Never Think Impossible

Fantasia Film Review: Suspiria (4K)

Dario Argento, you magnificent madman.

Yes, I was a tad apprehensive about seeing an italian film in such high regard as Suspiria. You can’t really approach such a film from a completely neutral standpoint, but I had the rare pleasure of seeing it for the first time. Yet, I’ve seen it a long time ago. As a kid, watching TV in the 80s, as a late movie that I didn’t remembered. A few scenes were more familiar than others. I didn’t recognize any faces but I’ve seen that nightmarish red corridor before. I’ve heard that haunting theme before. Never this bright, never this clear.

I must confess I was secretly thinking of not reviewing this film and that decision went out the window before the first body hit the floor. I didn’t think it was necessarily fair to hold up a 70’s horror film to the rest of the Fantasia line-up. As it happens, it’s not fair at all – for the rest of the lineup, that is. Suspiria gets your heart pounding just fine, thank you very much. The amazing, astounding color captured in the film might as well make the land of Oz look pale. You thought Wonka’s Chocolate Factory was an acid trip? This is a cocaine overdose.

The other thing is the sound. Everything sounds crisp clear. The music of Goblin is going to haunt my dreams for weeks. It’s in my head right now. But although we can hear the characters talk, I want to offer a personal (just personal!) word of advice. Forget the dialog. Yeah, there’s a mystery, witchcraft, exposition, blah, blah. The silly lines are just background noise, spoken sweetly to denote the heroine, urgently to mark the next victim and just plain boring when someone has to expose enough of a backstory to threat the whole thing together. I believe the plot and the dialog are intentionally given a very low priority because they don’t really matter here.

What matters, is the suspense and the thrill and the danger. And danger is plenty here. Redefine the damsel in distress for this movie: suffer, scream and die horribly. I don’t think there’s any redemptive quality here. Surprisingly, Suspiria passes the Bechdel-Wallace test but I’m also pretty damn sure this is not a female-friendly film. Actually, it’s not a friendly film period. Argento is making a horror film, courtesies be damned.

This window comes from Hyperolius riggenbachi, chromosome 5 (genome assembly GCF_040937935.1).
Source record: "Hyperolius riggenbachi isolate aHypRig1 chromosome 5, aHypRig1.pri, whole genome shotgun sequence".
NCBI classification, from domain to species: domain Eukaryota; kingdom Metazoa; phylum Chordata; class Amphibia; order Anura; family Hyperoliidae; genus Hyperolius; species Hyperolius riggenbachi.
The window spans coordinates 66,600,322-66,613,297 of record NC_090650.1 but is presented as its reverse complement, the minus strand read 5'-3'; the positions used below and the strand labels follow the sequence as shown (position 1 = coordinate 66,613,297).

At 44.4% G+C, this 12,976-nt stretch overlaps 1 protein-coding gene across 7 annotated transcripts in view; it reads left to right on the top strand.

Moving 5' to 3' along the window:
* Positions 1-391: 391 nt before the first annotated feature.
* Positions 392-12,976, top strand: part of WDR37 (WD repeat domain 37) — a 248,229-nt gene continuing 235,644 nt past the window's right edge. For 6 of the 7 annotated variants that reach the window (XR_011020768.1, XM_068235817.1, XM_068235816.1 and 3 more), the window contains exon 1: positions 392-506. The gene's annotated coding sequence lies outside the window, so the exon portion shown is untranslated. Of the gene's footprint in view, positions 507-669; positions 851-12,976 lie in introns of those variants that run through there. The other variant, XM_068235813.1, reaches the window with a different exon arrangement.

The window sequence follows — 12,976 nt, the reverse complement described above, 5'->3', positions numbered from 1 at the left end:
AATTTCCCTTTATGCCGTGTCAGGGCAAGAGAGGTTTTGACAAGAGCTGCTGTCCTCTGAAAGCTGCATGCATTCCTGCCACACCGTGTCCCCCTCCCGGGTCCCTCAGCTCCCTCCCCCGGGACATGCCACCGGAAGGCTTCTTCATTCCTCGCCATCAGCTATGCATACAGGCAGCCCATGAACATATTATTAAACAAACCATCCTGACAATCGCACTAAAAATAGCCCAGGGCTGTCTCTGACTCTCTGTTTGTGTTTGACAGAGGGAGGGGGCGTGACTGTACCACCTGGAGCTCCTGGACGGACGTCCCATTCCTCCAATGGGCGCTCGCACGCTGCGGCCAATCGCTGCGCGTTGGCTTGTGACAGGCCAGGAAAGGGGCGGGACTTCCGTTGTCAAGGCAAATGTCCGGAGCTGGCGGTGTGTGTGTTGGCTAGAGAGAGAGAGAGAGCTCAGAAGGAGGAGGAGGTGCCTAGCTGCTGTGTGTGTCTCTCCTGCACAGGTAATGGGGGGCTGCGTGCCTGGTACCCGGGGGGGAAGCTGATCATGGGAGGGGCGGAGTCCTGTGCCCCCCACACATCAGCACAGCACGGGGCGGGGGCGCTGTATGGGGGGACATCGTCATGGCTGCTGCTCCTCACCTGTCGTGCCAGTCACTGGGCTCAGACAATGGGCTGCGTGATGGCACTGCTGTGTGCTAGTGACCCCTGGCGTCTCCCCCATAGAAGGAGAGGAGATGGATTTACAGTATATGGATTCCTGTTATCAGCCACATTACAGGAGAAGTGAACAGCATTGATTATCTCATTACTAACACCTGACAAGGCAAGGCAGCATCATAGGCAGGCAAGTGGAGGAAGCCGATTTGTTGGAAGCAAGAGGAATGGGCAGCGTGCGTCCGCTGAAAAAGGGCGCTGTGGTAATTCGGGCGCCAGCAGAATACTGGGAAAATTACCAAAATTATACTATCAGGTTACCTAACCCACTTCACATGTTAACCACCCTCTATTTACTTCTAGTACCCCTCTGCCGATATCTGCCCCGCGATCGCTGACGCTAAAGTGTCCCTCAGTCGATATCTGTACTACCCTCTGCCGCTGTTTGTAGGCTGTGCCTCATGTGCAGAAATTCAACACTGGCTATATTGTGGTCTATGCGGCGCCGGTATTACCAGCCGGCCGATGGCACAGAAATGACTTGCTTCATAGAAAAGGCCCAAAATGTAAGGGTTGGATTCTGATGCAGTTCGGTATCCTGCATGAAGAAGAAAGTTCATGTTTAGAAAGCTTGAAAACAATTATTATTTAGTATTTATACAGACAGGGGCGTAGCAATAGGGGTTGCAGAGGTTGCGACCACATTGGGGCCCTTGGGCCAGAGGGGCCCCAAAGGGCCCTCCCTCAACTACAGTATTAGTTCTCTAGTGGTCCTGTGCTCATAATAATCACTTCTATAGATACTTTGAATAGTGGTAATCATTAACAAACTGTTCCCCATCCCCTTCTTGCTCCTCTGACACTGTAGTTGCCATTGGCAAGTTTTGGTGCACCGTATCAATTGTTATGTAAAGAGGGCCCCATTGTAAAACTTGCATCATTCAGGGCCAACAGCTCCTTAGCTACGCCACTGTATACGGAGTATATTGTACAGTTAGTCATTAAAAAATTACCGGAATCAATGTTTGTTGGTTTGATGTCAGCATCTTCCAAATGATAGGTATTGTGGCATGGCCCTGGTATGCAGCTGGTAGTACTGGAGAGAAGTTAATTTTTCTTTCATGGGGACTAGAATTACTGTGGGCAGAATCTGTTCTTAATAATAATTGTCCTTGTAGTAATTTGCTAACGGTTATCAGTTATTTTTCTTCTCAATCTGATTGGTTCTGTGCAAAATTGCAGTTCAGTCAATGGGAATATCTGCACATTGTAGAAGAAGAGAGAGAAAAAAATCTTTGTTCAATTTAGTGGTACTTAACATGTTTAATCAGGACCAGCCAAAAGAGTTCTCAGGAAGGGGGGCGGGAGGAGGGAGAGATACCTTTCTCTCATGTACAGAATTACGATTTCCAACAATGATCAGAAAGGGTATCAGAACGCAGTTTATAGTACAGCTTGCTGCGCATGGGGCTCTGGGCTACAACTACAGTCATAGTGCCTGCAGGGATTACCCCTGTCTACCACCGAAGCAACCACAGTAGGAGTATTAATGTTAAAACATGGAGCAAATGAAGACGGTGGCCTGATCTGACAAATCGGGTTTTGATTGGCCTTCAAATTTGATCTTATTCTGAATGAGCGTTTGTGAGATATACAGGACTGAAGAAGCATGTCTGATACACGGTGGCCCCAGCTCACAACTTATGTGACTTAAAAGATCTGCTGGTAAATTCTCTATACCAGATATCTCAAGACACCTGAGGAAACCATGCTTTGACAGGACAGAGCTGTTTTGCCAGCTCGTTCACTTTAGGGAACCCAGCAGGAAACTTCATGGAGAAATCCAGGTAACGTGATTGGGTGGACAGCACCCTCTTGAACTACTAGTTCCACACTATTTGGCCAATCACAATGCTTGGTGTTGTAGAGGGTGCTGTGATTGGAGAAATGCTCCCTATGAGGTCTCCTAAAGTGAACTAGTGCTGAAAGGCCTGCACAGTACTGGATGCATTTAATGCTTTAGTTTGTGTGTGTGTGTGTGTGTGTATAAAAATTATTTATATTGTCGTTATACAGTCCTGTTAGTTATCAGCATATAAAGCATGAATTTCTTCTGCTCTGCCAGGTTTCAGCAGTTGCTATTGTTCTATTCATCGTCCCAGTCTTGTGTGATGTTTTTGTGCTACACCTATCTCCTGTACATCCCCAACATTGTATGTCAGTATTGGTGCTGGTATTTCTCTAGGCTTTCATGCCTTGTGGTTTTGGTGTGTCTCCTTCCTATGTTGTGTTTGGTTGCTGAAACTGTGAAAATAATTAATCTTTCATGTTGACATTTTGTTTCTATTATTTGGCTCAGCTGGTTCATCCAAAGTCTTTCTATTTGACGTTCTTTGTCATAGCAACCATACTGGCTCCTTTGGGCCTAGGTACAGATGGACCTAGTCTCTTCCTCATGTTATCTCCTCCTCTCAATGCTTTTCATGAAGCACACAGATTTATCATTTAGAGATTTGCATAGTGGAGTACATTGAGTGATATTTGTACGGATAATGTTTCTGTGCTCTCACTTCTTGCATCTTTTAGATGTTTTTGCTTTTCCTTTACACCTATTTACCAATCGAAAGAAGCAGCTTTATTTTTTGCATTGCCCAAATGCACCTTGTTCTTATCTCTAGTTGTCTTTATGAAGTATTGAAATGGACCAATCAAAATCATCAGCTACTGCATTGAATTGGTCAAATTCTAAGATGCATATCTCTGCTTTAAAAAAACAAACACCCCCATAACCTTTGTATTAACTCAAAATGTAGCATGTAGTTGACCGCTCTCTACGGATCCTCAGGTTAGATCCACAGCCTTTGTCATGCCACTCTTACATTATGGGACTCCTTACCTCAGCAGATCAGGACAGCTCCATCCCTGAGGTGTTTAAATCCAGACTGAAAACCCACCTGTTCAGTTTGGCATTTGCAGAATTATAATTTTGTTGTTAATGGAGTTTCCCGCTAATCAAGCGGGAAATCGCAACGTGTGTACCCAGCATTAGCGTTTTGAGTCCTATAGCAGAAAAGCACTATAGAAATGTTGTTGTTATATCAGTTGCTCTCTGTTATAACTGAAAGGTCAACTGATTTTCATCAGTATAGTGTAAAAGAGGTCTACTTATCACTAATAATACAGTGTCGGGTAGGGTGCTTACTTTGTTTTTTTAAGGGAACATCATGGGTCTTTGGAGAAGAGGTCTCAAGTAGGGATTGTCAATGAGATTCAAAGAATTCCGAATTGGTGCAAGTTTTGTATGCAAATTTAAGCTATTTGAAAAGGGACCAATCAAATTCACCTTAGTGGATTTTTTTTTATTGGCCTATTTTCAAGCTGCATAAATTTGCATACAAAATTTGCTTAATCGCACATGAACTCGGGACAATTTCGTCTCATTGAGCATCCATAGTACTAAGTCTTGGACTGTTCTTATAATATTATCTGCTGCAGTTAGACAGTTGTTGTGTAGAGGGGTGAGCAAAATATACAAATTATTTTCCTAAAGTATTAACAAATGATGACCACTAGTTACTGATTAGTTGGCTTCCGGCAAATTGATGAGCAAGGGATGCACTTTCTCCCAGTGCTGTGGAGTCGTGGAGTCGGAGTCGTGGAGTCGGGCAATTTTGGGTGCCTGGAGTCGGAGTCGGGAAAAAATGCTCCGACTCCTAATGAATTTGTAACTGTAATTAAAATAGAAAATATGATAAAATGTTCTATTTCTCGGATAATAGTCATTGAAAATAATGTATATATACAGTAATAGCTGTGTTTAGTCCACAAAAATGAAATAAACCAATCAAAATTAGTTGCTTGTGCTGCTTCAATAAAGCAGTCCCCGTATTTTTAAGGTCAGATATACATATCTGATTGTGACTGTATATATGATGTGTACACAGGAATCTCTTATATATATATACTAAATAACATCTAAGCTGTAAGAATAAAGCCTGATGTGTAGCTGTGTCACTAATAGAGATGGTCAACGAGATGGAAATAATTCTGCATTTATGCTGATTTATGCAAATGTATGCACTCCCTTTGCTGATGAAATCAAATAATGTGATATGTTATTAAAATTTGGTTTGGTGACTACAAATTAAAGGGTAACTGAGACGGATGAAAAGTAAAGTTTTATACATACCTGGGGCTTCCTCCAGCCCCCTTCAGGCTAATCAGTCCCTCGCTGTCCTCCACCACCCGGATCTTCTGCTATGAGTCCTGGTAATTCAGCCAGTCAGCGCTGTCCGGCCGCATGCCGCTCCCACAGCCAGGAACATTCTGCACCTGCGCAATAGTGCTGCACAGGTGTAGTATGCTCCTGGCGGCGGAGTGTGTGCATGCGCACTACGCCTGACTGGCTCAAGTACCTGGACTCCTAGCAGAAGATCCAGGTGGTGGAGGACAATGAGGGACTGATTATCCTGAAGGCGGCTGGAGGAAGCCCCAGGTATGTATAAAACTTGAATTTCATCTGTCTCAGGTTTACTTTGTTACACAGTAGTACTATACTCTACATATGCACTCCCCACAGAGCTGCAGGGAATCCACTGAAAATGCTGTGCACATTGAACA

On the other hand, the male hero is obsolete in this world. He would just get in the way, so he doesn’t exist or just shows up as false hope or to do some exposure and is never heard from again. Well, one guy bites the dust at some point in probably the less colorful death of the movie. It’s almost like the director wanted to show the public how lacking that scene is, than everything surrounding the victim is black and grey.

For his female victims, Argento pains rooms in color. He films from behind lightbulbs, from high above buildings and into window reflections. There’s literally a hundred shots in this movie that could not have existed before and half more than have not been done since then. The music permeates the atmosphere, assaults the victim’s senses and becomes muted around corners, disappears behind a closed door. It’s like we get a reprieve from it as death is delayed, but it’s not far away.

Extremely recommended because you love films. If you doubt a horror movie can be a masterpiece and still remain very much bloody and violent, here’s your proof of concept. That being said, this is the farthest thing you’ll see from light viewing. You gotta be in this thing to watch it, so I gotta say this is not weekend at the movies, this is not blockbuster night, this is not netflix and chill. If you can’t sit down and watch this movie and fall in love with film again… Actually, screw that. Go watch this. You don’t have to get it. It’s out to get you.

That will do for now.